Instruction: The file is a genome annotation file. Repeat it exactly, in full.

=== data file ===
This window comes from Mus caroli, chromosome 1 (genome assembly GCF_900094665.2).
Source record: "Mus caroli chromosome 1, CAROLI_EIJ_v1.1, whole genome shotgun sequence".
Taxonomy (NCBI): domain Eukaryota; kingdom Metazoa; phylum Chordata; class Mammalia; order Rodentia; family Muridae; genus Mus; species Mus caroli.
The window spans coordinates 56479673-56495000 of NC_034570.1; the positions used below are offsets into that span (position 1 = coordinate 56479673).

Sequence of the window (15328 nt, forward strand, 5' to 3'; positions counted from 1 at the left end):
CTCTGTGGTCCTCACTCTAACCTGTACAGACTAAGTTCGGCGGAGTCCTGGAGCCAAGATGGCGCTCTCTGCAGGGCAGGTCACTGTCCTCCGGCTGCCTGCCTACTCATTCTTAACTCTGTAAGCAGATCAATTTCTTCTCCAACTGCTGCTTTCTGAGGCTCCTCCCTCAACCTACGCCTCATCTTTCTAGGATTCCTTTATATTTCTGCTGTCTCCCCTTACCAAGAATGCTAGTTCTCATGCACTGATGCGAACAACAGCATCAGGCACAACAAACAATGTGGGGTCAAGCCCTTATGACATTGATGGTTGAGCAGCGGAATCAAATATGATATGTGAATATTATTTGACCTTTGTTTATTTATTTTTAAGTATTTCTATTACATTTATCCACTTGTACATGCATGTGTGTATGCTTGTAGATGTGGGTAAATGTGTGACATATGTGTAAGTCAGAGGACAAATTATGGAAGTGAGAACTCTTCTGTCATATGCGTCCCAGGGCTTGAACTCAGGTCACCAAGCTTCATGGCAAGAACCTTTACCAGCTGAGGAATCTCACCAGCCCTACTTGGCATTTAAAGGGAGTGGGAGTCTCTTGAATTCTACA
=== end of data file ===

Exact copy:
This window comes from Mus caroli, chromosome 1 (genome assembly GCF_900094665.2).
Source record: "Mus caroli chromosome 1, CAROLI_EIJ_v1.1, whole genome shotgun sequence".
Taxonomy (NCBI): domain Eukaryota; kingdom Metazoa; phylum Chordata; class Mammalia; order Rodentia; family Muridae; genus Mus; species Mus caroli.
The window spans coordinates 56479673-56495000 of NC_034570.1; the positions used below are offsets into that span (position 1 = coordinate 56479673).

Sequence of the window (15328 nt, forward strand, 5' to 3'; positions counted from 1 at the left end):
CTCTGTGGTCCTCACTCTAACCTGTACAGACTAAGTTCGGCGGAGTCCTGGAGCCAAGATGGCGCTCTCTGCAGGGCAGGTCACTGTCCTCCGGCTGCCTGCCTACTCATTCTTAACTCTGTAAGCAGATCAATTTCTTCTCCAACTGCTGCTTTCTGAGGCTCCTCCCTCAACCTACGCCTCATCTTTCTAGGATTCCTTTATATTTCTGCTGTCTCCCCTTACCAAGAATGCTAGTTCTCATGCACTGATGCGAACAACAGCATCAGGCACAACAAACAATGTGGGGTCAAGCCCTTATGACATTGATGGTTGAGCAGCGGAATCAAATATGATATGTGAATATTATTTGACCTTTGTTTATTTATTTTTAAGTATTTCTATTACATTTATCCACTTGTACATGCATGTGTGTATGCTTGTAGATGTGGGTAAATGTGTGACATATGTGTAAGTCAGAGGACAAATTATGGAAGTGAGAACTCTTCTGTCATATGCGTCCCAGGGCTTGAACTCAGGTCACCAAGCTTCATGGCAAGAACCTTTACCAGCTGAGGAATCTCACCAGCCCTACTTGGCATTTAAAGGGAGTGGGAGTCTCTTGAATTCTACA